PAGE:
She loves technology, he fears it. While their new home is loaded with the latest-and-greatest gear, it’s built to please both personalities. Designer Sandra Canada explains how she made two clients happy in one house.
Home Entertainment: This house appears to be a classic case of “now you see it, now you don’t” in terms of concealing the audiovisual treats—from really big TVs to speakers. It’s clear you had to “treat” numerous TVs. Just how many televisions did you have to hide?
Sandra Canada: Seven, maybe eight. The televisions are hidden so well that I’ve possibly forgotten them!
In both design and technology, this bachelor pad is the essence
With a six-month window for design, pre-wire, installation and programming, this was by far the quickest construction project DSI Entertainment Systems had ever been involved in.
A homeowner plans to renovate his Cape Cod-style home without adding a theater until his interior designer convinces him otherwise.
Components in these top-of-the-line home-entertainment systems have an aesthetic all their own.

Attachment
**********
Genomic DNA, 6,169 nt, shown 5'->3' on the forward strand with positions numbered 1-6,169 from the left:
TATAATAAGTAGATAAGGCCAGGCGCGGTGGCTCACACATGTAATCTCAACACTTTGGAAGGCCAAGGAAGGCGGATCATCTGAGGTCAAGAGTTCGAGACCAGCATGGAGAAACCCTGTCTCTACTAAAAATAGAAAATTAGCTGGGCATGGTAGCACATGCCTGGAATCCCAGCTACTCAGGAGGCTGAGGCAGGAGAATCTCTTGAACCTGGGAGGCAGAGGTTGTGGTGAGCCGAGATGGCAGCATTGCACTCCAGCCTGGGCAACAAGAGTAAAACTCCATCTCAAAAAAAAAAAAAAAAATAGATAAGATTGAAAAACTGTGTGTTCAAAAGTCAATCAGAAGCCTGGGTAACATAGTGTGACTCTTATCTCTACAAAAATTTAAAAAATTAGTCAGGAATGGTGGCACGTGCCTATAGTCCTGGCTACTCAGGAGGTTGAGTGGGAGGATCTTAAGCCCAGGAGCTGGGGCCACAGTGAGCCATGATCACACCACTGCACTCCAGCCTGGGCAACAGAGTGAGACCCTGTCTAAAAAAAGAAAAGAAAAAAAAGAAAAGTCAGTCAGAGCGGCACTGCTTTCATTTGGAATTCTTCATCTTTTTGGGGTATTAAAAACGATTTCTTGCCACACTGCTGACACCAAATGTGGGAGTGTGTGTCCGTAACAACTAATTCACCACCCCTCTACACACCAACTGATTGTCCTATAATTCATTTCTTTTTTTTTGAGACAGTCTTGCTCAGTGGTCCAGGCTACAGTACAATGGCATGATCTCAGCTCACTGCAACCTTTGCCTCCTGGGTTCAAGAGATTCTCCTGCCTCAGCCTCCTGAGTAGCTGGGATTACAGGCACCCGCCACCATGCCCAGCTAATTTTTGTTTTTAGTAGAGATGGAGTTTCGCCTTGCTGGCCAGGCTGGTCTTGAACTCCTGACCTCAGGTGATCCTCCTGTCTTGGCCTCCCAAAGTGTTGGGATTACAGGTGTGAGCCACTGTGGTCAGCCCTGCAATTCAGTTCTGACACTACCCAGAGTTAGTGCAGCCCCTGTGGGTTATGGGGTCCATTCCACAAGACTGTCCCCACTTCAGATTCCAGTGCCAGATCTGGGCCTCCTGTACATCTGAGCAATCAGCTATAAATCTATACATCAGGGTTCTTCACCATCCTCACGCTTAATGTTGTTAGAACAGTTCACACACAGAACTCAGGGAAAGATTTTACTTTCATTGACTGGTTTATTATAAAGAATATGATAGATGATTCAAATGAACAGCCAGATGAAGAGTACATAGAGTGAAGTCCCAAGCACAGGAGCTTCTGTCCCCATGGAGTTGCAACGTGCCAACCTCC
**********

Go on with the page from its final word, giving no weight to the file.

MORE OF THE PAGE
A home in the california countryside takes 20 years to design and build—and the architecture and technology become more modern in the process
In 1987, the owner of this house—an avid art collector and owner of a drywall company—purchased 42 acres to grow citrus in an agricultural community north of Los Angeles. Postmodern architecture was all the rage at the time, so the owner hired Zoltan E. Pali to design a Georgianstyle residence. The young architect, who happened to be a disciple of the Case Study modernists, was just starting out on his own and couldn’t afford to decline the commission. “It’s sort of like young people when they are dating,” he says. “I was idealistic enough to think I could change him.”